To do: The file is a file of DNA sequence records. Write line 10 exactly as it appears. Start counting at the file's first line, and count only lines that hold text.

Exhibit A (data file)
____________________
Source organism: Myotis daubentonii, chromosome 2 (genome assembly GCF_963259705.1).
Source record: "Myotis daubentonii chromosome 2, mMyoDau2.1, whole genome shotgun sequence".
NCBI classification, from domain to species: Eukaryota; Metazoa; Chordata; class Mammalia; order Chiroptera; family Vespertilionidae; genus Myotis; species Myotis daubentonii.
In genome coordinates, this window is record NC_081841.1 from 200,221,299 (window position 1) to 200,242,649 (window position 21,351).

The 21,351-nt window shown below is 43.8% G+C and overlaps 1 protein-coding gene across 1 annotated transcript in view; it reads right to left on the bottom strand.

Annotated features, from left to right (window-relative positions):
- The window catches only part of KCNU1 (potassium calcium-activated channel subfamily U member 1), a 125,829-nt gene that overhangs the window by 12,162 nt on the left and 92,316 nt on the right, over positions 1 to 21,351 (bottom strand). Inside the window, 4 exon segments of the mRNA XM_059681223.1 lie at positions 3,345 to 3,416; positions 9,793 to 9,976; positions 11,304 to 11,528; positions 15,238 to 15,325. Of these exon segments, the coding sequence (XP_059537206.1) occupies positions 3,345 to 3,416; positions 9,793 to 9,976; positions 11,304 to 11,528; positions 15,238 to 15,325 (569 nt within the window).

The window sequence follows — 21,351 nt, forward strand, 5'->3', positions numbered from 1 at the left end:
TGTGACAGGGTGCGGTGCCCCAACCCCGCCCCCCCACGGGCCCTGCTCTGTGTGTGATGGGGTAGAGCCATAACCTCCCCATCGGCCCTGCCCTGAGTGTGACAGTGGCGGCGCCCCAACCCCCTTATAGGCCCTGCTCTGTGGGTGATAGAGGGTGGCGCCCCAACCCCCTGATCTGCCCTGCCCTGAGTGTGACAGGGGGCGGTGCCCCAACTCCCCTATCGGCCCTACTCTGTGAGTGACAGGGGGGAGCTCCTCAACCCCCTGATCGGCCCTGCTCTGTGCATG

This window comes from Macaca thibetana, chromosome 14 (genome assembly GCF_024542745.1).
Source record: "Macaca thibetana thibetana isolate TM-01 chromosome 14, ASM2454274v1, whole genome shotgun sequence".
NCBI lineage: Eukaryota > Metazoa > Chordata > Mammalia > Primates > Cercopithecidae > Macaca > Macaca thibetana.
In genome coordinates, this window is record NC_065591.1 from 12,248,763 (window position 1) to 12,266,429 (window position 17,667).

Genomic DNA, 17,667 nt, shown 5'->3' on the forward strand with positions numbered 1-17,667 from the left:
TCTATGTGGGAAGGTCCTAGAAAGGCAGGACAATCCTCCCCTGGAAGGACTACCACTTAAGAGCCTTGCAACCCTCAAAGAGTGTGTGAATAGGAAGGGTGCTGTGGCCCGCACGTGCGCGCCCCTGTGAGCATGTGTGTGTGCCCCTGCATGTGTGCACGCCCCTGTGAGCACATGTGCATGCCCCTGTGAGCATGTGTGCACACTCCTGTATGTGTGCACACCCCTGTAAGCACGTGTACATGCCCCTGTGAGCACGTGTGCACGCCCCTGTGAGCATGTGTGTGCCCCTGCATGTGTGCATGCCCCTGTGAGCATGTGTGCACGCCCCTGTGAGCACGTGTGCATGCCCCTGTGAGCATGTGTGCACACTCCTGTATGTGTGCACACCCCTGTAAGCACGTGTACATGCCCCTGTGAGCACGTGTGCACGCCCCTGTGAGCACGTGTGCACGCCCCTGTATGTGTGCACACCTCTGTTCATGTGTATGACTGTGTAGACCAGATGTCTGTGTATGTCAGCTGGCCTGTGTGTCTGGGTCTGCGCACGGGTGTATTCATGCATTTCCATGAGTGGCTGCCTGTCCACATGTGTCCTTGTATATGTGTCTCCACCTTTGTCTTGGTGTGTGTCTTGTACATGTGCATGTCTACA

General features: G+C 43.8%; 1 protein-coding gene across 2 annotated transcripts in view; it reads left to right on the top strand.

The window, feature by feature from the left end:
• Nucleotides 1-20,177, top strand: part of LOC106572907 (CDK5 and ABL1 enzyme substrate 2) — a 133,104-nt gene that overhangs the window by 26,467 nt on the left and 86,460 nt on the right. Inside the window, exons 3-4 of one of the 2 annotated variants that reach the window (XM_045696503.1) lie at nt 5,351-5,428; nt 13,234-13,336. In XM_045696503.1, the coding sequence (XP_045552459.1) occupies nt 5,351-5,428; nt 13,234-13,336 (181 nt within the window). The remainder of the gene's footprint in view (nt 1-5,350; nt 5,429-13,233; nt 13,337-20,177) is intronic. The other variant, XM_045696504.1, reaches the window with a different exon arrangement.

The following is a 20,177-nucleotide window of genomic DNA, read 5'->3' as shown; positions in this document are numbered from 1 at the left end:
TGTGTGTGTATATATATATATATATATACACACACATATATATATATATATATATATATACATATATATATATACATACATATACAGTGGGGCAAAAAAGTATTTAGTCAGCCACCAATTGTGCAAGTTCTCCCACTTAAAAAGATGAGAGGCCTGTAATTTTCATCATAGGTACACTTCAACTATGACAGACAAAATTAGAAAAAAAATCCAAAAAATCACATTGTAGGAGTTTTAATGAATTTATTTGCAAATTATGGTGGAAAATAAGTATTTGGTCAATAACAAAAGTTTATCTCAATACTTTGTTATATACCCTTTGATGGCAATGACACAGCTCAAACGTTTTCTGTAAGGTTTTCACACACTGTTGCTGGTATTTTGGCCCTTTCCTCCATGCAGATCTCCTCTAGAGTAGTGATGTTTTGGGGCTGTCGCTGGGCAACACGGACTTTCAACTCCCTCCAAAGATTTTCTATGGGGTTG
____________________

This window comes from Macaca thibetana, chromosome 14 (genome assembly GCF_024542745.1).